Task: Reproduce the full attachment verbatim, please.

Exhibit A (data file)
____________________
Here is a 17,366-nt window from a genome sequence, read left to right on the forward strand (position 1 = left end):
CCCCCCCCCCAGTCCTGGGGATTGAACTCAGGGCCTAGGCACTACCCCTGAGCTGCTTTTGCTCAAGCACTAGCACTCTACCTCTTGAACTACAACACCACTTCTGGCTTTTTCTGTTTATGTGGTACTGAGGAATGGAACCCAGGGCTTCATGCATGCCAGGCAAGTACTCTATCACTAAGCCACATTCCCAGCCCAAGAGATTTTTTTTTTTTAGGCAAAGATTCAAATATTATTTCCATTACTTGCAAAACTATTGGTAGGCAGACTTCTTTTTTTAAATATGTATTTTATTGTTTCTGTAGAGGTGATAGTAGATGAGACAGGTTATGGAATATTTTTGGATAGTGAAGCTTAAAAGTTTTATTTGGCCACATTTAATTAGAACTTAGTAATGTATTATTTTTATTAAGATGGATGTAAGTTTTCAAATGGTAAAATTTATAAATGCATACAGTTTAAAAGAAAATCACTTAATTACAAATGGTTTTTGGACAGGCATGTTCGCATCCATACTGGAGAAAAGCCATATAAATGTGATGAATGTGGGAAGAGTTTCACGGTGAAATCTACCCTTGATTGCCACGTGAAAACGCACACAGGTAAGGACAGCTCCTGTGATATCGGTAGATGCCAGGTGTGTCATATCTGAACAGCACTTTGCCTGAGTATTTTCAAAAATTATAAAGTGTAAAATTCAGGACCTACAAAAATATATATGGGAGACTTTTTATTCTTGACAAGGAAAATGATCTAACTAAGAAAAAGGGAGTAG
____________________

Here is a 17,366-nt window from a genome sequence, read left to right on the forward strand (position 1 = left end):
CCCCCCCCCCAGTCCTGGGGATTGAACTCAGGGCCTAGGCACTACCCCTGAGCTGCTTTTGCTCAAGCACTAGCACTCTACCTCTTGAACTACAACACCACTTCTGGCTTTTTCTGTTTATGTGGTACTGAGGAATGGAACCCAGGGCTTCATGCATGCCAGGCAAGTACTCTATCACTAAGCCACATTCCCAGCCCAAGAGATTTTTTTTTTTTAGGCAAAGATTCAAATATTATTTCCATTACTTGCAAAACTATTGGTAGGCAGACTTCTTTTTTTAAATATGTATTTTATTGTTTCTGTAGAGGTGATAGTAGATGAGACAGGTTATGGAATATTTTTGGATAGTGAAGCTTAAAAGTTTTATTTGGCCACATTTAATTAGAACTTAGTAATGTATTATTTTTATTAAGATGGATGTAAGTTTTCAAATGGTAAAATTTATAAATGCATACAGTTTAAAAGAAAATCACTTAATTACAAATGGTTTTTGGACAGGCATGTTCGCATCCATACTGGAGAAAAGCCATATAAATGTGATGAATGTGGGAAGAGTTTCACGGTGAAATCTACCCTTGATTGCCACGTGAAAACGCACACAGGTAAGGACAGCTCCTGTGATATCGGTAGATGCCAGGTGTGTCATATCTGAACAGCACTTTGCCTGAGTATTTTCAAAAATTATAAAGTGTAAAATTCAGGACCTACAAAAATATATATGGGAGACTTTTTATTCTTGACAAGGAAAATGATCTAACTAAGAAAAAGGGAGTAG